But maybe life will imitate art and Palin will lose steam the way that Commander in Chief did. As numerous commentators have pointed out, Palin’s got transiting Neptune on her Aquarius stellium of Sun/Mars/Saturn, so her dreams could dissolve.

I’ve seen some provocative photos of Palin on the Net, including one where she’s wearing a tight T-shirt that says, “I may be broke, but I’m not flat busted.” This particular snapshot is being disseminated by a leftie friend of mine. For some reason, many liberals have decided that women are cheating in the battle of the sexes if they flaunt their femininity.

I’m amazed that the Madonna/whore schism is still alive and well in this country. I’ve got Moon quincunx Venus in my chart so reconciling the many faces of Eve is part of my life’s work.

With all my Sag, I can laugh at bawdy T-shirts, but I wonder whether there aren’t some racier pics or videos of the former beauty pageant contestant floating around since her natal Neptune (film) in Scorpio (sex) squares her Aquarius (Internet, collective) stellium. Still, French First Lady Carla Bruni has that issue and it hasn’t hurt her popularity.

Sarah Palin has brains, beauty, and brawn (she was nicknamed “Sarah Barracuda” for her aggressive basketball moves in high school), and she’s not afraid to use all three to get what she wants. What’s wrong with that?

I don’t share her views that abortion shouldn’t be permitted even in cases of rape and incest and that creationism should be taught in public school but not sex education. In my view, all of these beliefs surrender feminine power to a patriarchal father figure, which is consistent with Palin’s Jupiter in Aries.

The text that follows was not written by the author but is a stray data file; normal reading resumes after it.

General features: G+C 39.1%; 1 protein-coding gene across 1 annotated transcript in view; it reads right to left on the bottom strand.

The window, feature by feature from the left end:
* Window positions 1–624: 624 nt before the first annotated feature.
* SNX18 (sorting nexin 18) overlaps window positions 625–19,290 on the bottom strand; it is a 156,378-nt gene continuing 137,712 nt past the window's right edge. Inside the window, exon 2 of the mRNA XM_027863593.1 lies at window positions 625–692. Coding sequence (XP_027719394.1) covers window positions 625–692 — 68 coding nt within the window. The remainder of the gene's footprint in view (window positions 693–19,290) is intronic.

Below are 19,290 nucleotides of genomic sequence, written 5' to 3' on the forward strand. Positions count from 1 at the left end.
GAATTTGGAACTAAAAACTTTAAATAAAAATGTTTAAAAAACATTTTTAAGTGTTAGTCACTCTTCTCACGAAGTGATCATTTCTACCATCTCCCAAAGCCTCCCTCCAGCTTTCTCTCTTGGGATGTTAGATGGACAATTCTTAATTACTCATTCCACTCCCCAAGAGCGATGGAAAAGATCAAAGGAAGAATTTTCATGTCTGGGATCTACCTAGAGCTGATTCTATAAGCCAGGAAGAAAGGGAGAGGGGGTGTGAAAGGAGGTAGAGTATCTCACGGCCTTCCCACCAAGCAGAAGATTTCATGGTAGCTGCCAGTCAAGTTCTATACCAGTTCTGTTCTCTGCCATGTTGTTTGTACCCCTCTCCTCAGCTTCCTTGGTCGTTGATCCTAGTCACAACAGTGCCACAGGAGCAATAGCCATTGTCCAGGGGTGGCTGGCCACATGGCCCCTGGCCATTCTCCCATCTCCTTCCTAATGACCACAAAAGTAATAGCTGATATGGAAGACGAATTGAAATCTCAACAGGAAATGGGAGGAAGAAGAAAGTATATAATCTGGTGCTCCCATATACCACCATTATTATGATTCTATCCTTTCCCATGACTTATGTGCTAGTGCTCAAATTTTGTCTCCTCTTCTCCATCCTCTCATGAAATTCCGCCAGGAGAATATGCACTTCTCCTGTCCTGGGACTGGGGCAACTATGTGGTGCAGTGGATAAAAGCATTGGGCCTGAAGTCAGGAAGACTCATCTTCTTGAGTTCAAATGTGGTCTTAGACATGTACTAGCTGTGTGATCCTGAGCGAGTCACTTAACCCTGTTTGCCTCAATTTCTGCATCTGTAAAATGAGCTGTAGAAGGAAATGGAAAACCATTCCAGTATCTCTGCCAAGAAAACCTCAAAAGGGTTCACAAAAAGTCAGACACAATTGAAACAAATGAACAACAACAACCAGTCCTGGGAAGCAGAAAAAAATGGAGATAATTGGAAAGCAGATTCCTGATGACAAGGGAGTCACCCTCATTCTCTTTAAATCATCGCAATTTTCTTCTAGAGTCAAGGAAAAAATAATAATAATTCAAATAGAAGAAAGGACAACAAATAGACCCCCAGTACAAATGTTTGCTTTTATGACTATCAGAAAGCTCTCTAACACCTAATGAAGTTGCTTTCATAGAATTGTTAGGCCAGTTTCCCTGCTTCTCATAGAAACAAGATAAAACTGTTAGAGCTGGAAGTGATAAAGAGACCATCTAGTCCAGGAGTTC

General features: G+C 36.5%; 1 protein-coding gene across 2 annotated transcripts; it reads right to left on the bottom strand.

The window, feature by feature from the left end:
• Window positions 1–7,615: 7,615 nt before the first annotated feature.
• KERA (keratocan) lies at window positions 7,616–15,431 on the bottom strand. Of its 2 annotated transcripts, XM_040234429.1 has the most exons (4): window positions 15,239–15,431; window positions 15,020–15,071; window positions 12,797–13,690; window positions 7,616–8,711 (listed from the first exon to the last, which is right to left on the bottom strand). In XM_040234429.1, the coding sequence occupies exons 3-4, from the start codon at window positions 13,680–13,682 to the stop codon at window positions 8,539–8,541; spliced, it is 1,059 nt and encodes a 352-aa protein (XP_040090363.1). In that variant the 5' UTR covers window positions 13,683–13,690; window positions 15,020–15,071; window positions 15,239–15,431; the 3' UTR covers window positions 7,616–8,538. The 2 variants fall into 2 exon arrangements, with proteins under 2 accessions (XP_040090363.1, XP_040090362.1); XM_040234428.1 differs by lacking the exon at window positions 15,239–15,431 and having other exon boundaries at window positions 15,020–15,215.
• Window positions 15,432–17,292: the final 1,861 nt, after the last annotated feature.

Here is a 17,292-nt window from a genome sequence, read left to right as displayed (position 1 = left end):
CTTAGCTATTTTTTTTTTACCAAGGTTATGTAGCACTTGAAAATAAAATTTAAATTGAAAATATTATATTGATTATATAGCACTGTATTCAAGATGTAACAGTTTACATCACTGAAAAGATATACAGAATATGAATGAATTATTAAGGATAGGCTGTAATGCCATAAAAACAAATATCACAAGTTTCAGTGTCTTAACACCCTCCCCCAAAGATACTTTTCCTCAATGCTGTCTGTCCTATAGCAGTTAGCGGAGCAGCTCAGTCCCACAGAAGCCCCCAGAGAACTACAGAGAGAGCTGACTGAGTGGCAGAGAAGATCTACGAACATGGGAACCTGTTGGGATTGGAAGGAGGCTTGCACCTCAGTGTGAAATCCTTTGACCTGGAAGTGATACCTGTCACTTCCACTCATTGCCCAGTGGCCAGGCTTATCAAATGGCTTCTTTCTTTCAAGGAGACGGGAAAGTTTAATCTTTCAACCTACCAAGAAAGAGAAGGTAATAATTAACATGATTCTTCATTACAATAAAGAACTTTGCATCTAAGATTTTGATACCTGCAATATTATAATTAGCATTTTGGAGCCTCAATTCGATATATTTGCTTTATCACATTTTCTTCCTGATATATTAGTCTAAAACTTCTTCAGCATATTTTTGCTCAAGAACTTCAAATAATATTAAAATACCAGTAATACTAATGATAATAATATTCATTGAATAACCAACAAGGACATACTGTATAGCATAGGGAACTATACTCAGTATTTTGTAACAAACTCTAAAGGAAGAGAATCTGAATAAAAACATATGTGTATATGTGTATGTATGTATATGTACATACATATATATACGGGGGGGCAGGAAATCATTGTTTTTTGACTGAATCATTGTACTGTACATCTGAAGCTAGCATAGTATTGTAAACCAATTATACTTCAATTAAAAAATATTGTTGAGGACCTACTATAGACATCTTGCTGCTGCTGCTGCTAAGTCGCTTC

This is the same aspect, incidentally, that prompted Palin to declare that U.S. troops are in Iraq on a “task that is from God.” Funny, that’s the rationale that Islamic terrorists use for their jihad against the U.S. Isn’t it great that God is on everyone’s side?

Whatever surfaces about Palin’s past, we must keep in mind that her Sun/Mars/Saturn triple conjunction in Aquarius falls on the U.S. Moon. She’s going to force us to examine our stereotypes about the role of women and highlight the contradictory beliefs about female sexuality held by conservatives and liberals alike.

What we saw last night in Palin’s speech emphasizing small-town roots and family values is the presence of her North Node at 10 degrees of Cancer on the U.S. Sun. Her message resonated with the American people.

Like the audience at the feel-good film Juno a couple of years ago, we want everything to turn out O.K. for Bristol Palin, Sarah’s 17-year-old daughter who is five months pregnant. Let’s hope Bristol gets a happy ending the way the teenage mom did in Juno.

As Maureen Dowd and others have noted, Sarah Palin is a modern-day Cinderella — a hockey mom active in the PTA who ends up as the GOP’s vice-presidential candidate. What’s not to love? I can hear my husband in the background doing his imitation of Bill Murray in Caddy Shack: “It’s a Cinderella story…”

As an astrologer and a follower of Carl Jung, I revel in mythology, symbolism, and Hollywood plots. Life does imitate art and vice versa. That’s why Frank Rich’s pedigree as a theater critic makes him such an insightful political columnist for The New York Times.

But we must not get so wrapped up in the story line that we lose sight of the 299 million extras in this larger-than-life drama — the man struggling to find work after his factory job got outsourced to China, the seniors forced to choose between paying for expensive medications or heating the house this winter, and the single mom who is raiding the piggybank to buy school supplies for her son.

We can’t afford to leave them on the cutting room floor.